Religion and State in Israel – February 14, 2011 (Section 2)

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Religion and State in Israel

February 14, 2011 (Section 2) (see also Section 1)

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Editor – Joel Katz

Religion and State in Israel is not affiliated with any organization or movement.

Top Israeli intellectuals to State: Probe rabbi’s alleged link to Rabin assassination

By Jonathan Lis February 13, 2011

Leading Israeli intellectuals and Israel Prize laureates demanded the immediate firing of a top rabbi accused of supporting a book justifying the killing of non Jews on Saturday, urging the state to investigate him for his alleged role in the assassination of former Prime Minister Yitzhak Rabin.

“…there is evidence that [Rabbi Dov] Lior was the main source for the religious edicts authorizing the killing of Yitzhak Rabin,” the leading intellectuals added.

What do the Muslim Brotherhood and the ultra-Orthodox religious-right have in common?

By Anshel Pfeffer Opinion February 11, 2011

If the state should be using its power in any way, then it should be firing rabbis like Lior from official positions.

They, of course, should be free to say whatever they like, but the scandal of rabbis spouting off the most obnoxious views at the taxpayer’s expense has been going on for much too long.

Religious Zionist rabbis: Lior should be questioned

By Kobi Nahshoni February 13, 2011

Some 70 leading Zionist Religious rabbis – including city rabbis, yeshiva chiefs and educators – issued a petition Thursday protesting the arrest warrant against Rabbi Dov Lior following his refusal to report to a police inquiry in the “King’s Torah” affair.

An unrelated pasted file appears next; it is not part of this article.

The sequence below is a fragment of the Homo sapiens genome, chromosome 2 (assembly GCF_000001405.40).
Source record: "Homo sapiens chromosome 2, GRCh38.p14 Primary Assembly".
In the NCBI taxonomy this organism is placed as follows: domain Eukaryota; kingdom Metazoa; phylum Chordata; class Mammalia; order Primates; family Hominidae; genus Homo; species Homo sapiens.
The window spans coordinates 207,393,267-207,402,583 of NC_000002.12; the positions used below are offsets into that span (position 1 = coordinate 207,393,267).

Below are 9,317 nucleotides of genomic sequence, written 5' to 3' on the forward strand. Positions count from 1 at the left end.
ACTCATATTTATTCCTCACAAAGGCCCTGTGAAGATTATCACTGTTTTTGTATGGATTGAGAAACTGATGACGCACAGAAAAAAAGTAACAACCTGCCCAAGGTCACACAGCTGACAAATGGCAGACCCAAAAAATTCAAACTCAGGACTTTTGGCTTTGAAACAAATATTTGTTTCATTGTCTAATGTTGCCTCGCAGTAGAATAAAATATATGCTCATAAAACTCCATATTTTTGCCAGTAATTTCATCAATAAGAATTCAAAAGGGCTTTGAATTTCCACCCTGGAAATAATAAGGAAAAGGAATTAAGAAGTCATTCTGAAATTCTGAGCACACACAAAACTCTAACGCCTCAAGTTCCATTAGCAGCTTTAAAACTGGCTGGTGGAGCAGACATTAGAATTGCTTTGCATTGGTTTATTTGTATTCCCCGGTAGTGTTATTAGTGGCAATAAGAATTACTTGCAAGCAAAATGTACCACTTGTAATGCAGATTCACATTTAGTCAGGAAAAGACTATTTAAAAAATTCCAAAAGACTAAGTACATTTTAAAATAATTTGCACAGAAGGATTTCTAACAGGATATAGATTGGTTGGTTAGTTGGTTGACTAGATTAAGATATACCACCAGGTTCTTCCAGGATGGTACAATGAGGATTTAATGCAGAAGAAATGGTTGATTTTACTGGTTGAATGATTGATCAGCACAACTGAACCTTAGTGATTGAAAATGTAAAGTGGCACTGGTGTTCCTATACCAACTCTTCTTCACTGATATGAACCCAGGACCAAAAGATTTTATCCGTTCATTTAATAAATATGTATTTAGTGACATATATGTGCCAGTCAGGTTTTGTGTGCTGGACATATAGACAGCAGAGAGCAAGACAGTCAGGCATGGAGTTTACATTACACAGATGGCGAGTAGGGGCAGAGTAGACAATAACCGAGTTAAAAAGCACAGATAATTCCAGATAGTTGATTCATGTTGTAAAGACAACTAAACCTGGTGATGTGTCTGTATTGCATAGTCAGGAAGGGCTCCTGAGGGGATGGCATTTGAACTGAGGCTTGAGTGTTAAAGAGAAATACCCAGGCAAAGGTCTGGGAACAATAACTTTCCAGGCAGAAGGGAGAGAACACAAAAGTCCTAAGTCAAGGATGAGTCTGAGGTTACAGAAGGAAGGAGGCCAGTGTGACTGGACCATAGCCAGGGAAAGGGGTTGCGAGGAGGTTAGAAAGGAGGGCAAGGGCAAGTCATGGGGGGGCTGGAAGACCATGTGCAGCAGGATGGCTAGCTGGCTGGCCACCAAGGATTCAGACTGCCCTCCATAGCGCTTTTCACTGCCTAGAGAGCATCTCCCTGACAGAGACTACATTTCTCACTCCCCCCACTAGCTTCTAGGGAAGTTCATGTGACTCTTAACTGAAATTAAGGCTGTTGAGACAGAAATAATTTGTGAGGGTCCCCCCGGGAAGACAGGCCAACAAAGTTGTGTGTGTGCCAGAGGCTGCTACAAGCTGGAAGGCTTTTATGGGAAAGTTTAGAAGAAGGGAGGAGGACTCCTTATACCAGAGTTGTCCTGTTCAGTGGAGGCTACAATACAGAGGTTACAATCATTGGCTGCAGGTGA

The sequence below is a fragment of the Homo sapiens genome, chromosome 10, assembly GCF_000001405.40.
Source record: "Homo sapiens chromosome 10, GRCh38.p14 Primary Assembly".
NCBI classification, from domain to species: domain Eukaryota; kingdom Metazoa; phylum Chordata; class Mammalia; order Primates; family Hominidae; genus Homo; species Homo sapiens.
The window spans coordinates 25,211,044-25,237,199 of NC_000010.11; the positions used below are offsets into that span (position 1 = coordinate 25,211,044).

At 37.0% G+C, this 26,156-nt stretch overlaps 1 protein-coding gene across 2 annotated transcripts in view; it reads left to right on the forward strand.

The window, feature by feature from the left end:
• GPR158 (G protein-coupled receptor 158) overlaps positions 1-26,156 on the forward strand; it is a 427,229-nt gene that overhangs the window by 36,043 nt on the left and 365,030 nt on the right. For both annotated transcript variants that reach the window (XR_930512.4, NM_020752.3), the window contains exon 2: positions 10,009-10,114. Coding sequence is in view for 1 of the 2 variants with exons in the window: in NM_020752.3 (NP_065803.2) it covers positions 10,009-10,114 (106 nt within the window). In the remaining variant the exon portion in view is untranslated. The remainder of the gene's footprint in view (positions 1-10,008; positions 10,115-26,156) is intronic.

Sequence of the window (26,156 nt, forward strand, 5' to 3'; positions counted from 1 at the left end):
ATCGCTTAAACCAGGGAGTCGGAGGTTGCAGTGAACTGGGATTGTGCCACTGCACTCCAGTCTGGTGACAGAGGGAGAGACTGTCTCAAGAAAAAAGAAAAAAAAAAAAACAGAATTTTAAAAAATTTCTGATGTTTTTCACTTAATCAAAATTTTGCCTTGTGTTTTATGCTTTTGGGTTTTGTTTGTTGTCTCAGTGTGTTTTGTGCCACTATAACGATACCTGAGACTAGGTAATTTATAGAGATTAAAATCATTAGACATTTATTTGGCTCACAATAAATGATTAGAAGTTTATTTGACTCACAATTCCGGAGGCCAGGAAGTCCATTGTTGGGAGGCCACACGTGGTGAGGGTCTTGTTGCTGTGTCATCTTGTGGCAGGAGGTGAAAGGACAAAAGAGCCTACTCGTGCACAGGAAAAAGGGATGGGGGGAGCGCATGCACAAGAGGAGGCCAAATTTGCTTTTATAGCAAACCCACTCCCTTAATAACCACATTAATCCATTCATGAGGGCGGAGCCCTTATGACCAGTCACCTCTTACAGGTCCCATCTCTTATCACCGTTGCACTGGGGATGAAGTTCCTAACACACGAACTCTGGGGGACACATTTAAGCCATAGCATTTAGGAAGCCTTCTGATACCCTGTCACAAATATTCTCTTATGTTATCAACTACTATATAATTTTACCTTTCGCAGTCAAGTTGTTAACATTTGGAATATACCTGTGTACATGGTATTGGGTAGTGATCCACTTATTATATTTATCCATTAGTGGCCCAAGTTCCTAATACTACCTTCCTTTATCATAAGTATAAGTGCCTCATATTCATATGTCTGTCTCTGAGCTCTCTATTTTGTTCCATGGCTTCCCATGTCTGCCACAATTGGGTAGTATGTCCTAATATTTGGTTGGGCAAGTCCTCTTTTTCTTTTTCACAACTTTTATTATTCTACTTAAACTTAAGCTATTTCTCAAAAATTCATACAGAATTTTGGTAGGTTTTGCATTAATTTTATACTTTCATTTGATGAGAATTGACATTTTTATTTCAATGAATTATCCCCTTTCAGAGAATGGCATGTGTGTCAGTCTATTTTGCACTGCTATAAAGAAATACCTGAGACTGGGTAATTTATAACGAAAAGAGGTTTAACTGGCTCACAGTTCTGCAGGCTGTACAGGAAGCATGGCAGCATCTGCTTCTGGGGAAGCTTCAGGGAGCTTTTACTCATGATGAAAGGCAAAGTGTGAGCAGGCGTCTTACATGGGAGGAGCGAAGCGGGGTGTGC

But Ynet has learned that some rabbis refused to sign the petition and feel that Lior should be investigated.

70 rabbis: Arrest warrant for Rabbi Dov Lior a disgrace

By Kobi Nahshoni February 11, 2011

“We see this as a disgrace towards the torah and those who follow it,” the petition stated. “This is an attempt to block the rabbis’ freedom of expression through severe, unacceptable and anti-democratic measures.”

Who’s disparaging the Torah? Editorial February 8, 2011

Rabbi of Ramat Gan Ya’acov Ariel put it best when he said that the battle against Torat Hamelech should not be waged “via declarations to the media, or via police investigations…rather by bringing to light true Halacha after in-depth research.”

…As [Ariel] Finkelstain noted, it is open intellectual exchange, in thefree market of ideas, that is the best weapon against bigotry and racism.

70 rabbis protest arrest warrant against Rabbi Dov Lior

By Jonah Mandel February 10, 2011

“To us, this is a disgrace to the Torah and those who study it, an attempt to curb the rabbis’ freedom of expression through severe, unwonted and anti-democratic measures, which were never utilized against intellectuals from the Left, despite extreme sentiment expressed against the state and its citizens,” the rabbis wrote.

Hebron rabbi: No ‘little official at the Justice Ministry’ will tell me what to do

By Tomer Zarchin and Chaim Levinson February 9, 2011

“If the state declares that rabbis are not allowed to voice a political opinion, it will be like in the Soviet Union, where there were commissars who said what was allowed and what was forbidden,” Lior said at the rally.